More Usability Sprint Fallout

More fallout from the FLOSS Usability Sprint. A number of participants, spearheaded by Joel Aufrecht, have launched the Open Web GUI project. The idea is simple: Create highly usable web pages for common administrative CMS tasks and distribute them under an Open Source license. The motivation is simple. The administrative function of most Open Source CMSes are largely the same. One way they could help each other is to collaborate on developing a highly usable UI (including menu layout, workflow, etc.) for common tasks that any project can use. They’re looking for visual designers and usability folks to help out; check out the web site for more information.    (IG9)

I spoke at Bay CH I on March 8. We had a great turnout, including many of the participants from the sprint. It was great to see those familiar faces. (Has it really been only a month?) Richard Anderson blogged about my talk and contributed some anecdotes of his own. Tony Chang also blogged the talk, and reiterated a problem that Rashmi Sinha had made:    (IGA)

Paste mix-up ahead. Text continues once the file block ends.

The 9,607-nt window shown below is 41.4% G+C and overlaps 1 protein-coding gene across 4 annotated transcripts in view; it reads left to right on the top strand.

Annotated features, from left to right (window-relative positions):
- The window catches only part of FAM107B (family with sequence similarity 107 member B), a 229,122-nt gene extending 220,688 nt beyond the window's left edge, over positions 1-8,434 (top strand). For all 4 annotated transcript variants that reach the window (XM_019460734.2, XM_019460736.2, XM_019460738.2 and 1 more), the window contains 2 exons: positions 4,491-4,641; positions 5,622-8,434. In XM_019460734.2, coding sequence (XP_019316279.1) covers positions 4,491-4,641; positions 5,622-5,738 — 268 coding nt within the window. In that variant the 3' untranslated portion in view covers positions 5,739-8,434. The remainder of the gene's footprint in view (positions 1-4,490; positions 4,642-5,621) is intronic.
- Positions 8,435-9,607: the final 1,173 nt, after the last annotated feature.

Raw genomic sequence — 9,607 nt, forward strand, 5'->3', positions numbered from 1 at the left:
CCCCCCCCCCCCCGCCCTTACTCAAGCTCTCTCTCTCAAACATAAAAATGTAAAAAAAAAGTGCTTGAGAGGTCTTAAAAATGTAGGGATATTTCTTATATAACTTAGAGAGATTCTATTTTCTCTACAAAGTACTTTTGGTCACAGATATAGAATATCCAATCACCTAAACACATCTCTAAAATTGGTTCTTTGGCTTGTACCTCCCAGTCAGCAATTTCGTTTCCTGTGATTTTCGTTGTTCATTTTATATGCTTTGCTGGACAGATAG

What are the incentives for usability analysts to help open source projects? Eugene mentioned having public work that one can cite in a resume, but there must be more than that…    (IGB)

Marketing isn’t the only incentive. There are folks who pay for Open Source work, but most of these folks aren’t hiring usability practitioners. One reason for doing this sprint was to make these people realize that they should. The money is there; it’s a matter of making the case that the money would be well spent by investing it in usability.    (IGC)

Finally, Mary Hodder has been taking the notion of Extreme Usability, which emerged from the sprint, and has been running like crazy with it. Her anecdotes are great, and I have a feeling that where she’s taking the notion will be even better.    (IGD)

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